๐Ÿ•ฏ️⚔️ Rift Keeper | Review | PS4 | "Rogue-Rogue-Rogue Your Boat" ⚔️๐Ÿ•ฏ️ #GameDev #RiftKeeper #IndieGames

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"A Rogue-like title that is initially interesting and atmospheric but ends up feeling too unrewarding to really stick with."
Rift Keeper casts you as a mysterious, masked man doomed to travel through various portals in a bid to battle his way through multiple dungeons…which will take a while.
A game which has hints of Castlevania in its medieval-gothic-fantasy setting – as well as the initial starting weapon being a whip – the rogue-like mechanics, unfortunately, ground me down rather quickly.

Visually, the game has a very retro ‘Windows’ feel that I clicked with straight away. It feels like a neat indie title and runs quite well with the soundtrack being comprised of surprisingly energetic music which, whilst not totally in keeping with the tone that the aesthetic sets,  does fit the pace of the game.
The game begins in the hub town which houses a few stalls that deal in collectables and the usual weapons/armour/items (there’s also a strange man who amusingly comments on constantly seeing you run past him over and over again which is a nice touch).
Following this, you enter a church with a portal which will cast you into the first of the dungeons where you must defeat a certain percentage of enemies in order to be able to escape back to the town, all the while collecting cash and pick-ups.
Succeed and you reach the town to restock, buy more goodies and then dive back in…fail, and you lose all items collected up to that point and a chunk of your gold. 
The problem is that whilst the game is initially fun, the punishment on death often feels unfairly balanced.

There are quite a few different enemy types roaming the dungeons but whilst they are visually distinctive they all have similar AI, which boils down to the melee enemies running towards you and attacking or the ranged enemies standing still and firing. Whilst this is pretty standard in a 2D game, it feels a bit robotic and some enemy placement on narrow platforms  (including one ‘barrow’ enemy that explodes on contact, taking around 80% of your life) means that as you climb platforms to reach them (you can’t attack in the air) you will get hit, and this cheapens the experience.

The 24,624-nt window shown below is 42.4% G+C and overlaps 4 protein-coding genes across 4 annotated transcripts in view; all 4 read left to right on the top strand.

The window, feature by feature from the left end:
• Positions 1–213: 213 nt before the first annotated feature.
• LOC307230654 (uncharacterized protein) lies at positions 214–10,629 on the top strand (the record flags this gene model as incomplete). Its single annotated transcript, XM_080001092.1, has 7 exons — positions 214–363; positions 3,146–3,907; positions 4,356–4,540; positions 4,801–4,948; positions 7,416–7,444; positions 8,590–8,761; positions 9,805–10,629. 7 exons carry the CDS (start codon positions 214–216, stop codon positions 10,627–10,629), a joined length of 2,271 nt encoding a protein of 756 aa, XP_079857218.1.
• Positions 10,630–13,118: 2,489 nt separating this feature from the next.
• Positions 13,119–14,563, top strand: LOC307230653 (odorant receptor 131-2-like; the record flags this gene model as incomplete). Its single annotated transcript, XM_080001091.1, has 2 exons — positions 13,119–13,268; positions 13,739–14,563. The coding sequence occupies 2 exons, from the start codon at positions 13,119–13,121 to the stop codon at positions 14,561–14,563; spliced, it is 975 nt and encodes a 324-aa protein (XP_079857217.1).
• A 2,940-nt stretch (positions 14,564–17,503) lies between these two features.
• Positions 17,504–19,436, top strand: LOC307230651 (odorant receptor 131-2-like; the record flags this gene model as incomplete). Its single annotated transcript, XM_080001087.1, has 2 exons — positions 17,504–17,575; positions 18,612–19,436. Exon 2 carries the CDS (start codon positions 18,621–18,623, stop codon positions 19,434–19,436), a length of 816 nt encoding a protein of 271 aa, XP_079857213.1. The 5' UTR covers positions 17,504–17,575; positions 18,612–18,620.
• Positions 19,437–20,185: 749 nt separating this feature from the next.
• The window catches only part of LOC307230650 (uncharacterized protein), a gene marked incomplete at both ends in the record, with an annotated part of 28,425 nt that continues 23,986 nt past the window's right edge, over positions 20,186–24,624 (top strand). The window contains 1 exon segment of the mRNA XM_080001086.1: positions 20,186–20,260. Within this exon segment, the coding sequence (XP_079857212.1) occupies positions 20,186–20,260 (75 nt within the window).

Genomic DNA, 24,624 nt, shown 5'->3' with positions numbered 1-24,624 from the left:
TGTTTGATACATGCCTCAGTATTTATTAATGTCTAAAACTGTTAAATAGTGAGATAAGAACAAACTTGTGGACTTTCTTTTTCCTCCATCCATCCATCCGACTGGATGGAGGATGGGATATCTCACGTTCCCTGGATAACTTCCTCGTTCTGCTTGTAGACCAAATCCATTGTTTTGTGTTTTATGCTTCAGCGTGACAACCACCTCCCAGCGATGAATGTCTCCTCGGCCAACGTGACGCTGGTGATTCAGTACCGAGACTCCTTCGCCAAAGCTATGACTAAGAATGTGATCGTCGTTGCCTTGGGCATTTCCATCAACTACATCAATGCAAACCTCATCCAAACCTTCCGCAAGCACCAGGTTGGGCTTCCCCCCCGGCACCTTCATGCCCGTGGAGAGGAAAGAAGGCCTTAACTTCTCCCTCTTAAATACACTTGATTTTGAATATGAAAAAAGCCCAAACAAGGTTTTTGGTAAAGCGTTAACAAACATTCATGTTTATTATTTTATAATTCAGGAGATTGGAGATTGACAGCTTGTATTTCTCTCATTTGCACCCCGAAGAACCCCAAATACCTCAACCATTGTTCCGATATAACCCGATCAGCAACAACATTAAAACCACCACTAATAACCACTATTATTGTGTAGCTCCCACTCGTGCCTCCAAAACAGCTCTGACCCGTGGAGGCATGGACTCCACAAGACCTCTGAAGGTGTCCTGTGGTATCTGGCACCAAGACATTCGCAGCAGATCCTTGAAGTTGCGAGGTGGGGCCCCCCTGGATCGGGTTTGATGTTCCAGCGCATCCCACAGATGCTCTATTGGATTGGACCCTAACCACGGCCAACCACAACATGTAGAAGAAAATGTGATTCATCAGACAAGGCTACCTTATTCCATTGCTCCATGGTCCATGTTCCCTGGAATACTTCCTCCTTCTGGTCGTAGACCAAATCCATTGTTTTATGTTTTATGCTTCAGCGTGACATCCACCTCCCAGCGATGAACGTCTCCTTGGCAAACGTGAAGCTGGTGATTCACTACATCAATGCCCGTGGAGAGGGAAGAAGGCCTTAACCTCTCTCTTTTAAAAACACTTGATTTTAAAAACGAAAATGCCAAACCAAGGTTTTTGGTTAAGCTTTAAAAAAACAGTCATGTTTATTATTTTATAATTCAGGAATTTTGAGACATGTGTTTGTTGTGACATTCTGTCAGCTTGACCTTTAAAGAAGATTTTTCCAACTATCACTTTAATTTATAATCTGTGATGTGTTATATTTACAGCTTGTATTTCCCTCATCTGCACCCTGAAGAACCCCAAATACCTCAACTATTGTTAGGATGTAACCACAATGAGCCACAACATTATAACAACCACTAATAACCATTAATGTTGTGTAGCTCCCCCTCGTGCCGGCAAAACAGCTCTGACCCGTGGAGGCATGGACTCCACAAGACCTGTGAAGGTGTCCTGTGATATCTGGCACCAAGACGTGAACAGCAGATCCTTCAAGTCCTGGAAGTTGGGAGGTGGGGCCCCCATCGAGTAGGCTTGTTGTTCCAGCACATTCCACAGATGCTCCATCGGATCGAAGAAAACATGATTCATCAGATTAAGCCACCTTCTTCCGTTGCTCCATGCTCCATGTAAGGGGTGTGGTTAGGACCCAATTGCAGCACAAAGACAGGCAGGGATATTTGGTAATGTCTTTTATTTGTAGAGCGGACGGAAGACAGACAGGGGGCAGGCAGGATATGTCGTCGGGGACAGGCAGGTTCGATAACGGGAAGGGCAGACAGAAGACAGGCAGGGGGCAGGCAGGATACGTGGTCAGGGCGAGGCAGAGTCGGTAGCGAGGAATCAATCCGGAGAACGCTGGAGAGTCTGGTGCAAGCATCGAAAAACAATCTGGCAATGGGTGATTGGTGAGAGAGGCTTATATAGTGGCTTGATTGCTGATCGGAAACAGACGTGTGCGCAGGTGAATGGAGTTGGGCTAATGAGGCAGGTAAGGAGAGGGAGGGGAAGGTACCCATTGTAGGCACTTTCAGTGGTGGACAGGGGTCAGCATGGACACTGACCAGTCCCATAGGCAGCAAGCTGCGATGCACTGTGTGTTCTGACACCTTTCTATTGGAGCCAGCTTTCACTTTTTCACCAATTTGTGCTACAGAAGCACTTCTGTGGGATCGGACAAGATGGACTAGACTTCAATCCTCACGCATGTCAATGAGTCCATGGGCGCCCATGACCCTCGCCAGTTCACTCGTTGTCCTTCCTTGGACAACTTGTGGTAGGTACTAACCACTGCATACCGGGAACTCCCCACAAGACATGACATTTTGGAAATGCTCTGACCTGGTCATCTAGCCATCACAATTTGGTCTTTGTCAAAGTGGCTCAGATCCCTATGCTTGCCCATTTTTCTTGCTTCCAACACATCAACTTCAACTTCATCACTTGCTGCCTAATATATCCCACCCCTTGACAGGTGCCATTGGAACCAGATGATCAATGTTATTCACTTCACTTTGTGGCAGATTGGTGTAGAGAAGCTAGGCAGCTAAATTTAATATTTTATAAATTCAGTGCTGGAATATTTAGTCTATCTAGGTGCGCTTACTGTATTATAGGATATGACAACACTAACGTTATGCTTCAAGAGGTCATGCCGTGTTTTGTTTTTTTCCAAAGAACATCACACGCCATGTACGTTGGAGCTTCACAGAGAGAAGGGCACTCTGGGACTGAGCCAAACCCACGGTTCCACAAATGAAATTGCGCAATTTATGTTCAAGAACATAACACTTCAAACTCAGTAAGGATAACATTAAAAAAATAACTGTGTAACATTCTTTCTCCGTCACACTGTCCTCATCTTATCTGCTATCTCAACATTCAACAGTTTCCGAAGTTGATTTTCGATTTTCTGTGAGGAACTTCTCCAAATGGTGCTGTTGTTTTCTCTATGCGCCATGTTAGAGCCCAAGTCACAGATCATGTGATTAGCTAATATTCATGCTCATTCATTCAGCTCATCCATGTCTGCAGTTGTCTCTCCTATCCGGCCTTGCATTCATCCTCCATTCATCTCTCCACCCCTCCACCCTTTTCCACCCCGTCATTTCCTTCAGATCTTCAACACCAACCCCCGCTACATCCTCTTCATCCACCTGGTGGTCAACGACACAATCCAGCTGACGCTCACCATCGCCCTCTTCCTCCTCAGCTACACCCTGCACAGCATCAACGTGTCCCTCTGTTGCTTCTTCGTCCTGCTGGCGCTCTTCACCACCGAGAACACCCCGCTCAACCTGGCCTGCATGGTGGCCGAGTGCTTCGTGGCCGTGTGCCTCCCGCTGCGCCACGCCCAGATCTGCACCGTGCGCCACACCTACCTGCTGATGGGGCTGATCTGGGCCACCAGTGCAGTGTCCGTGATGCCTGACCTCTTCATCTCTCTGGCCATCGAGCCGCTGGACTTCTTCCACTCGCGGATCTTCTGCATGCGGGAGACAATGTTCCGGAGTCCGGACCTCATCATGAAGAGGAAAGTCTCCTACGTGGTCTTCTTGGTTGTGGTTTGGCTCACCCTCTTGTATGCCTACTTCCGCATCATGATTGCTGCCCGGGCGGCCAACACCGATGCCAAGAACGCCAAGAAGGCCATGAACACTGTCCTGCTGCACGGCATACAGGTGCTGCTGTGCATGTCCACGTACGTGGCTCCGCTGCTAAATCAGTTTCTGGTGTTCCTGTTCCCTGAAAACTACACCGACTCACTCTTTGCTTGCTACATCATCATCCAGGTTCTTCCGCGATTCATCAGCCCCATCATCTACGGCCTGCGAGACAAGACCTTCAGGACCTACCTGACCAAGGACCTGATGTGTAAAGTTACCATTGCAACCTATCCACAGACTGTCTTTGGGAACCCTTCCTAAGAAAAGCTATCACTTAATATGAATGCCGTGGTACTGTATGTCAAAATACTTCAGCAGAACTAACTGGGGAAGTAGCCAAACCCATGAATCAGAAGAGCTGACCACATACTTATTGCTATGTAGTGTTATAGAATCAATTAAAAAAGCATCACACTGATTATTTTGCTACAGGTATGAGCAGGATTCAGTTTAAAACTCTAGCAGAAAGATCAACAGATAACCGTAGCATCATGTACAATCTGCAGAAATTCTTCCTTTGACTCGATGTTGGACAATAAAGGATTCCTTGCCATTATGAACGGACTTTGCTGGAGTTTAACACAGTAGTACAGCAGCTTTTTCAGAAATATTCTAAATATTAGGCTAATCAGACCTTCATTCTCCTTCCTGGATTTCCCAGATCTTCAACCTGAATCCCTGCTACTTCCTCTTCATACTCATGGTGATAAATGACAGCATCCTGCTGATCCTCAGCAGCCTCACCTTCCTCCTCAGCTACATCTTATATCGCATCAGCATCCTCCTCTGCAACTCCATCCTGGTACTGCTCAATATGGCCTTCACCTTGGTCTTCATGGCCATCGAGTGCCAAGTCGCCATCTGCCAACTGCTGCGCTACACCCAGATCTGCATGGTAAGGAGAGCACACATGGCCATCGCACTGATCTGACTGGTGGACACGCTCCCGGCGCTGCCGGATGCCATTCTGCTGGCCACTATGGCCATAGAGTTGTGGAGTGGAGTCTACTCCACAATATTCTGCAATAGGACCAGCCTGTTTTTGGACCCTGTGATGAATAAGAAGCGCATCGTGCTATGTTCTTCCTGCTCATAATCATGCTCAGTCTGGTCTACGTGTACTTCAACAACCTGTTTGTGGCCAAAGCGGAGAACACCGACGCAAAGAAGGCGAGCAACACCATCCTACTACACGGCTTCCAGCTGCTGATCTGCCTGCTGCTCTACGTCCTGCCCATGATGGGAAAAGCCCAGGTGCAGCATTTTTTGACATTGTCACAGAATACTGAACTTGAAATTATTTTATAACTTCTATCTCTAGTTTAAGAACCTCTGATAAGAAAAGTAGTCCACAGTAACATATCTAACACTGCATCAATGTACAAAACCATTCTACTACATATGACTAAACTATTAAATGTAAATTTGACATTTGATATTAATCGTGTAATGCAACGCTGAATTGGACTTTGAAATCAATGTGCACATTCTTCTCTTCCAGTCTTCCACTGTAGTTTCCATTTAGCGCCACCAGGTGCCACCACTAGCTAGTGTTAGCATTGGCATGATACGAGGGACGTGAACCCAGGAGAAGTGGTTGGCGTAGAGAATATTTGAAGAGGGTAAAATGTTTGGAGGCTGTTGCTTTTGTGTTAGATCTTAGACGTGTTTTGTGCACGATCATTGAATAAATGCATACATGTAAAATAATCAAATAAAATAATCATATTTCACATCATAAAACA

The gameplay doesn’t have the depth to stand up to the level of grind that Rift Keeper expects, losing all your items is one thing but the chunk of your gold as well makes progress very incremental and when combined with the aforementioned cheap deaths, the experience can be gruelling and lacks a sense of reward for your time.
Honestly, I feel that the game would have been much improved had it been a linear, mapped experience as opposed to a rogue-like.

In summary, the distinctive retro visuals and interesting music aside, the enemy placement and restrictive controls combined with the grind of the game made my interest wane quickly, which was a shame as there are some nice moments here. 

I would really only recommend this if you are a die-hard fan of rogue-like games and fancy a serious grind.

Ratings Explained
ICE COOL (Great Game Recommended)
MELTING (Recommended with reservations, one to consider if you are a fan of the genre)
MELTED (Not A Recommended Purchase)

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